Part Number 15086429 Hose Asm-Evap Emis Cnstr Vent
Verify the code again for a better diagnostics. The vent solenoid is a common problem and replacing this solenoid is what most recommend. I've read, however, where people have replaced their vent solenoid and the problem doesn't go away.
When I bought my truck used, it had a bad fuel level sensor and I was getting several EVAP codes and my EVAP monitor would take forever to complete. When it did complete, it always gave me an EVAP system failure code. I replaced the sensor and the monitor ran quickly but I kept getting a P0446 code. It turned out my problem was actually an open ground circuit with the fuel tank pressure sensor. I haven't had a problem since fixing that issue. All together it only cost me ~$120 for the fuel level sensor and a little elbow grease doing the work myself.
My brother was having a similar problem as yours and it was his fuel cap. He was getting an EVAP code for a large leak. That only cost him ~$25.
If you smell gas and are getting a P044X series code, I would bet you have a large leak in the EVAP system somewhere. It could be as simple as a disconnected hose in the system or a bad fuel cap. I'd bet on the fuel cap if you are getting a large leak code.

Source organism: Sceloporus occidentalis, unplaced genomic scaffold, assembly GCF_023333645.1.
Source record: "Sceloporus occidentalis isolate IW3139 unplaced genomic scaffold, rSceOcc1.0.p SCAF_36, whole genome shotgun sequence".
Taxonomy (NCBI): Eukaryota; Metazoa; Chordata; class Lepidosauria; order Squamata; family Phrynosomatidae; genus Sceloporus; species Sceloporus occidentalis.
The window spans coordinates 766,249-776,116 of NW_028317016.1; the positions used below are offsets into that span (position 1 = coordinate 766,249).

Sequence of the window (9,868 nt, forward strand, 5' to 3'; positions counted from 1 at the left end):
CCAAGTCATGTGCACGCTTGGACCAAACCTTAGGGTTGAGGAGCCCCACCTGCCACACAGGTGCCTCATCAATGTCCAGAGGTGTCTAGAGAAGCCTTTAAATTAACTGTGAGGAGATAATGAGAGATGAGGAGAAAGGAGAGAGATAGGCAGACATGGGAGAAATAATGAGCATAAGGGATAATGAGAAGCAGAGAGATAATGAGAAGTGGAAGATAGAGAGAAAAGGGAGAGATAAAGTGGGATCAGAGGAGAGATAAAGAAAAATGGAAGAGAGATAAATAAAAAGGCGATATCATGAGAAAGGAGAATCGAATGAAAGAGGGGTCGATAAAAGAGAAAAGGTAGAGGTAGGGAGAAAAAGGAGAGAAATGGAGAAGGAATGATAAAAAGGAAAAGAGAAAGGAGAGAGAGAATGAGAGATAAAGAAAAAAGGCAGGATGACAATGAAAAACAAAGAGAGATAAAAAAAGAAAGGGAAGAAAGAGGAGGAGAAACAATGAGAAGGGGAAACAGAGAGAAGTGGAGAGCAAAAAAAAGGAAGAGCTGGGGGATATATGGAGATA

The EVAP monitoring system relies on the following components:
EVAP Purge Valve
EVAP Vent Valve Solenoid
Fuel Level Sensor
Fuel Tank Pressure Sensor
If anyone of these has aren't working correctly, you will get some sort of EVAP failure code. If this closed system is open somewhere (cracks or holes in lines or disconnected), you will get an EVAP failure code. Electrical issues such as shorts or opens can cause some of these components to operate incorrectly and lead to codes as well. The TSB listed by ruffneck4lyfe is for a restricted vent valve which is a common problem due to the mounting location of the valve and it gets plugged with road dust.